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I wrote an essay and in one sentence:

"She died [only] at [only] age [only] 21"

I don't know where the adverb "only" should be. Can someone help me?

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    "She died at the age of only 21" Putting only directly before the number emphasises that it was a tragically early age. Dec 27, 2022 at 10:27
  • And on the other hand, "She died only at age 21" would imply that it was a tragically, or at least surprisingly, late age - cf. "He understood it only when I explained it for the third time". Isn't English fun? Dec 27, 2022 at 11:09
  • @Kate Bunting: Thank you Kate : )
    – Dada
    Dec 27, 2022 at 13:40
  • @Maciej Stachowski: it is haha. Thanks a lot Maciej: ))
    – Dada
    Dec 27, 2022 at 13:41

1 Answer 1

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Grammatically, "only" can go anywhere.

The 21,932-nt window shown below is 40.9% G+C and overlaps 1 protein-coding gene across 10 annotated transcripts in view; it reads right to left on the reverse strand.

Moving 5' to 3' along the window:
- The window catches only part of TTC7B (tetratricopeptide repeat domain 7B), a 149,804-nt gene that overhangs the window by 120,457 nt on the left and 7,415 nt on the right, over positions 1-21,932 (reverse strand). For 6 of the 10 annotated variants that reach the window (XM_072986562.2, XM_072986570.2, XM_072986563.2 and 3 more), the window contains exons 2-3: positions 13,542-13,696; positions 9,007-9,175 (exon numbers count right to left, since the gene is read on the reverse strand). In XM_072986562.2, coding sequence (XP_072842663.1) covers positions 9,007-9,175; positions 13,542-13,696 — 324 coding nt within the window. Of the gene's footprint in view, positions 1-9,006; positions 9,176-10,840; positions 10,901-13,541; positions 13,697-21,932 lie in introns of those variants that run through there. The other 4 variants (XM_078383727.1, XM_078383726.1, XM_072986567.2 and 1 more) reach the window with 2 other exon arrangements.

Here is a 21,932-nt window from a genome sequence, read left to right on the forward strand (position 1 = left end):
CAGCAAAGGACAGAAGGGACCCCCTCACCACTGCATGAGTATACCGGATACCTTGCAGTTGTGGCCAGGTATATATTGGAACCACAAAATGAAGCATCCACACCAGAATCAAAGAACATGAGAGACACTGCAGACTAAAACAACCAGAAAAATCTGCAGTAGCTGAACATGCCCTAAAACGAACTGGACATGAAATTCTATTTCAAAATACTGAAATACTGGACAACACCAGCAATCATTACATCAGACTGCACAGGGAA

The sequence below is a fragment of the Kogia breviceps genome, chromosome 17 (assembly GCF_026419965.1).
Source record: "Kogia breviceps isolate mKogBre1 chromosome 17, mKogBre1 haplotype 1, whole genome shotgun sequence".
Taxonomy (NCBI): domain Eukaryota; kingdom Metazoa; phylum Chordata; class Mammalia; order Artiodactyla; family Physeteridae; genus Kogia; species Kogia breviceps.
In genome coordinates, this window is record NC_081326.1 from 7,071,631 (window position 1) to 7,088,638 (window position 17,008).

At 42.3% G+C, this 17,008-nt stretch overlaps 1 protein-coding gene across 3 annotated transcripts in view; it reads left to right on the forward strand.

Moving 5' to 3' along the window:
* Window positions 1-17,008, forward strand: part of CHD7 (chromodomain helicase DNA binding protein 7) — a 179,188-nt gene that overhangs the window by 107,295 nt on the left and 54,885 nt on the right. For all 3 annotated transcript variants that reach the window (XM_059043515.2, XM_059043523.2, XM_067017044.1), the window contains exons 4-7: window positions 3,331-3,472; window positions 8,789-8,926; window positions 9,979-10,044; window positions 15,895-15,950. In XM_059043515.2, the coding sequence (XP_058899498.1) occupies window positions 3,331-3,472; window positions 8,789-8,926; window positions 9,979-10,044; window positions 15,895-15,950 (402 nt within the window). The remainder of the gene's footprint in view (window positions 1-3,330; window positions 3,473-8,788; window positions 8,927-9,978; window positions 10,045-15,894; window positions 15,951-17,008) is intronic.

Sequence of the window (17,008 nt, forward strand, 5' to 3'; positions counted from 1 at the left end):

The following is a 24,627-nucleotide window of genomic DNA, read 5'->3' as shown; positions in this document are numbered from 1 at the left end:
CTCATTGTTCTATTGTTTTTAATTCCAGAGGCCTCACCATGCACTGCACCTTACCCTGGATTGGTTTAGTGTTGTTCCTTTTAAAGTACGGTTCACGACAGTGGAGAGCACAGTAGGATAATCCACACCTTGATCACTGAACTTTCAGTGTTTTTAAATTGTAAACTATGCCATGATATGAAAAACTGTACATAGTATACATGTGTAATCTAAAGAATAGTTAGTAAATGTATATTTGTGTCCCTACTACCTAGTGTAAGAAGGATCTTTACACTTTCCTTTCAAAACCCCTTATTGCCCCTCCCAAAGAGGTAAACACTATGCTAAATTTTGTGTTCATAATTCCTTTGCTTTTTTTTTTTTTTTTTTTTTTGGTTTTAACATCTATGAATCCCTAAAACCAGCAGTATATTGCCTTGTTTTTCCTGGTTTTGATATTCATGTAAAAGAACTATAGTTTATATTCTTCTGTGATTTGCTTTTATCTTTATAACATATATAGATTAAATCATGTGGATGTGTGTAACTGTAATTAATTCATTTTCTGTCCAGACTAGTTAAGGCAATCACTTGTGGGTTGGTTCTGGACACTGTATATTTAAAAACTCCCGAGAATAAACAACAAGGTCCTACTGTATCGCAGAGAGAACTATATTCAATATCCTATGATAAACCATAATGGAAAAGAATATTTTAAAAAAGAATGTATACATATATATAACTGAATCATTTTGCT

It really depends on what one is trying to say. A general rule of thumb is that if you say the sentence without the "only", but in a surprised way (She died at age 21!!) the word you naturally stress is the one that "only" should go in front of.

Dying is something one does only once, so a better example would be visiting Paris.

Sentence Possible Meaning
Only she visited Paris at age 21. Her friends waited until about 25.
She only visited Paris at age 21. She later moved there at 25.
She visited only Paris at age 21. She didn't visit anywhere else that year.
She visited Paris only at age 21. She never visited Paris at any other age.
She visited Paris at only age 21. She visited Paris much younger than her friends.
She visited Paris at age only 21. She visited Paris at a relatively young age.

Some of these are very similar in meaning, but with different verbs the minor differences could become more significant.

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  • Thank you for explaining the rule clearly and providing the useful examples to help me understand. I appreciate your help!!
    – Dada
    Dec 30, 2022 at 14:47

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